Adobe Systems has fixed more than 30 vulnerabilities in its Flash Player most of which could be exploited to remotely install malware on computers.
The bulk of the flaws, 26, were patched in Flash Player on all supported platforms, including Windows, Mac and Linux.
“These flaws could allow hackers to compromise computers and install malware.”
Adobe advises users to update Flash Player version 126.96.36.199 on Windows and Mac or version 188.8.131.525 on Linux. The new version of the Flash Player extended support release, which only receives security patches, is now 184.108.40.2065.
The Flash Player plug-in bundled with Google Chrome will be automatically updated through the browser’s update mechanism and the plug-in bundled with Microsoft Edge and Internet Explorer 11 on Windows 10 and 8.1 will be updated through Windows Update.
Adobe also released version 4.5.2 of Adobe Digital Editions for Windows, Mac, iOS and Android. This new version of the company’s eBook reading app fixes eight vulnerabilities, all of which could be exploited to achieve remote code execution.
So there you go – make sure your Adobe Flash Player is up to date!
If you are one of my dedicated readers here you are surely aware that I have been predicting the end of Adobe’s Flash. It’s long sad security problems have plagued users and applications for a very long time. Now it seems news from Chrome is going to… finally hasten Flash’s overdue end.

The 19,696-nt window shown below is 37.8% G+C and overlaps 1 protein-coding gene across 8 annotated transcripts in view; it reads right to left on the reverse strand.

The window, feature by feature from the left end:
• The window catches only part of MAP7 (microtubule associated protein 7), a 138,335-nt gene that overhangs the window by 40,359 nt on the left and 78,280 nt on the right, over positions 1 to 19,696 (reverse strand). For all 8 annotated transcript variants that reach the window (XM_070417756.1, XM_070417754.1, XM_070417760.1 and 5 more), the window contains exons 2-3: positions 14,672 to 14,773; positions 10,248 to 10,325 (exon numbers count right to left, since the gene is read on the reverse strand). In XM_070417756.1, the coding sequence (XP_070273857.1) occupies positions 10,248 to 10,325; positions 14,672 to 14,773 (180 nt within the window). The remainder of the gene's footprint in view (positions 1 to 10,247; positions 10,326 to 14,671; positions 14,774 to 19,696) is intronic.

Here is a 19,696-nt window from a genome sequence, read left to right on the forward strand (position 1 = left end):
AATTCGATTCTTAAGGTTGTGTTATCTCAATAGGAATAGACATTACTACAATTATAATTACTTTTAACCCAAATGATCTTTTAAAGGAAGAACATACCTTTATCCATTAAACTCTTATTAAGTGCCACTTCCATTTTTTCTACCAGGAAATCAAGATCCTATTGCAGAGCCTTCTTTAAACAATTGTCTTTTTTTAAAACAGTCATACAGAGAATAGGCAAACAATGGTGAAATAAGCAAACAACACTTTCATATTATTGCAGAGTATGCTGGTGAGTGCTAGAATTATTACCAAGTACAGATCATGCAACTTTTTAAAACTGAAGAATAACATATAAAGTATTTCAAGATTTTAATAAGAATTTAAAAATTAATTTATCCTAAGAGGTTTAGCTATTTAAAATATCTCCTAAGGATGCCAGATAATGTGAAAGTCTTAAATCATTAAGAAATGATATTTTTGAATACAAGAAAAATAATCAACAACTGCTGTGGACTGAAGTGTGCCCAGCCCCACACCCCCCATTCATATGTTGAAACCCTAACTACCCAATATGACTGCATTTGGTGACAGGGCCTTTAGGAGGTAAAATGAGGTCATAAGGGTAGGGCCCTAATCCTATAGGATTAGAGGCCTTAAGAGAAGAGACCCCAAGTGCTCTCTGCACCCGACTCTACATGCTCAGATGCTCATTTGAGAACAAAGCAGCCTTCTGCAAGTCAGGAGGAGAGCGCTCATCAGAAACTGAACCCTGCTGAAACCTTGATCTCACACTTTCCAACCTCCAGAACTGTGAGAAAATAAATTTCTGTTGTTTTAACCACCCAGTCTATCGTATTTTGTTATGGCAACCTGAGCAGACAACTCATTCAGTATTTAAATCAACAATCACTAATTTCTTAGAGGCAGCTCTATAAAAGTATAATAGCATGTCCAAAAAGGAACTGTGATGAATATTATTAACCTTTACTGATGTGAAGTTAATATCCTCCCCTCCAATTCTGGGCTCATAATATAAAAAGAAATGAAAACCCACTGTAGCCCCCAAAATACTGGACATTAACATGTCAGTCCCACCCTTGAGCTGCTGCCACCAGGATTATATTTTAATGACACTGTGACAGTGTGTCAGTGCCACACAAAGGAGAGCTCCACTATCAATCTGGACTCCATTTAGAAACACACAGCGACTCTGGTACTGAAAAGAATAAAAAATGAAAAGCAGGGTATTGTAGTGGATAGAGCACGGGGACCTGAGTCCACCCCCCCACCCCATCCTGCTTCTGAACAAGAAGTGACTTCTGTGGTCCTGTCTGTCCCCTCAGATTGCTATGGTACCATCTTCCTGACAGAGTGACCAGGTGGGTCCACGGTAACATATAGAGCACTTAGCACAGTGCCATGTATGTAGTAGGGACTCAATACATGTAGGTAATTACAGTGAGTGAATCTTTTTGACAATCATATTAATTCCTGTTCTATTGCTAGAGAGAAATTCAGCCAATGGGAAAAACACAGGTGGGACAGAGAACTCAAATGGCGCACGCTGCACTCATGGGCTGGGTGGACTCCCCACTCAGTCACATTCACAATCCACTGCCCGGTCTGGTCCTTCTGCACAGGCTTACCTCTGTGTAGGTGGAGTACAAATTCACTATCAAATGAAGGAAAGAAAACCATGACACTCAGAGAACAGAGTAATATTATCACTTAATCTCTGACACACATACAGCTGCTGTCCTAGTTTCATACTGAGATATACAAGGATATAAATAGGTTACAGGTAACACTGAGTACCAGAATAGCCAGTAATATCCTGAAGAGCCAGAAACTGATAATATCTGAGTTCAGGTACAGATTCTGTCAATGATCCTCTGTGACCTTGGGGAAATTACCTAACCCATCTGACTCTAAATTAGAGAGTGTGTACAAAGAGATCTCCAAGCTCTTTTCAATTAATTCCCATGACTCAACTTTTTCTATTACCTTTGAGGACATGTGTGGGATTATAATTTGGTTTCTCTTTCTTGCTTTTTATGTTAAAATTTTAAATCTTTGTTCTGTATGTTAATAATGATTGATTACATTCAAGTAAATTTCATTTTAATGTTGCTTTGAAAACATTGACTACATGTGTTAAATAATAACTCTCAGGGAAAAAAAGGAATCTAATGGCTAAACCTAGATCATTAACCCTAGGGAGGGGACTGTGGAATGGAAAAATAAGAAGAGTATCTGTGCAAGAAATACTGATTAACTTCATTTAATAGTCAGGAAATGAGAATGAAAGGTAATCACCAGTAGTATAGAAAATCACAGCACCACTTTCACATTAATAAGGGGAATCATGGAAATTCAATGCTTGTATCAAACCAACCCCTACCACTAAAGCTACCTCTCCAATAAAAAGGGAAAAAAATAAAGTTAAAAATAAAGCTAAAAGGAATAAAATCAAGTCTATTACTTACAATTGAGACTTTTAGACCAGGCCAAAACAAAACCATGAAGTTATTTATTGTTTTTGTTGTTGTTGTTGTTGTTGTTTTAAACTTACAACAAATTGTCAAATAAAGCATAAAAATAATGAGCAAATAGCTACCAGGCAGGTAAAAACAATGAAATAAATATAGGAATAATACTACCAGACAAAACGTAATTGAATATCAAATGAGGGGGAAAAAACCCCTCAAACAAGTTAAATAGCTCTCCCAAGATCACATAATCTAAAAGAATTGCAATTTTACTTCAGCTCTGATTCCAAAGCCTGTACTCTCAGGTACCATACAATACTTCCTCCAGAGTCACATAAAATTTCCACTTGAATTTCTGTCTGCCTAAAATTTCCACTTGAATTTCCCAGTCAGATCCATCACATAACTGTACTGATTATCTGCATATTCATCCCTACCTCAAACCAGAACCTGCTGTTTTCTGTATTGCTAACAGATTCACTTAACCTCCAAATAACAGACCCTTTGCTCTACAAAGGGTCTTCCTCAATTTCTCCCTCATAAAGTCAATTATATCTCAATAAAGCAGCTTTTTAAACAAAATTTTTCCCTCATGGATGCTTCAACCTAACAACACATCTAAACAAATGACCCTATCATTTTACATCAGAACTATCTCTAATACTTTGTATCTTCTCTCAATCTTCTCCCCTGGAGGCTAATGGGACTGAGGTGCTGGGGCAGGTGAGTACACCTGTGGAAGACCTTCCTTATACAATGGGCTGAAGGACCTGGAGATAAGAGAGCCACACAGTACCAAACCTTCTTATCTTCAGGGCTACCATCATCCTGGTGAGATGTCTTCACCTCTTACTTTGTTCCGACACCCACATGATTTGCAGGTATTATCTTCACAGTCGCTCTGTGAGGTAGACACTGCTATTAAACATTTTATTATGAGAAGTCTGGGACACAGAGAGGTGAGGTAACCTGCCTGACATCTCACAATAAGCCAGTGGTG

Google is now aiming to make HTML5 the primary experience in Chrome by the fourth quarter of this year, except for a very small white list of 10 sites that will continue to run Adobe’s Flash Player.
Under the plan revealed by Google, called “HTML5 by Default” the Chrome browser will continue to ship with Adobe’s Flash Player, but its presence will not be advertised by default.
If a website offers HTML5, that will be the default experience. For those sites that need Flash, a prompt will show up at the top of the page when the user first visits the site.
The prompt will give users the option of running or declining to run Flash on the site. “If the user accepts, Chrome will advertise the presence of Flash Player and refresh the page,” Google said. On subsequent visits to the domain, the user’s initial choice is likely to hold good, though Google is still working on the options for future prompts.
I believe that by accepting the prompt to use the Flash Player Google is protecting itself from liability if things go bad for the end user.
A wise move on Google’s part which will also help shine a light on the flawed application by forcing users to consider other, more secure options for viewing content on websites. My recommendation is that if you receive this prompt – deny the prompt and see if the website works OK for you before accepting the “Flash Player” option.
Once critical for rich media on the Web, Flash has been sidelined by HTML5, which has emerged as a serious competitor, with Google and other players backing it. HTML5 provides a more integrated media experience with faster load times and lower power consumption, claims Google, which earlier this year said it would block the upload of display ads built in Flash from June 30 in AdWords and DoubleClick Digital Marketing, besides taking other measures to reduce the role of the player. The Flash Player’s track record for vulnerabilitieshas also not been good, exposing users to a variety of threats.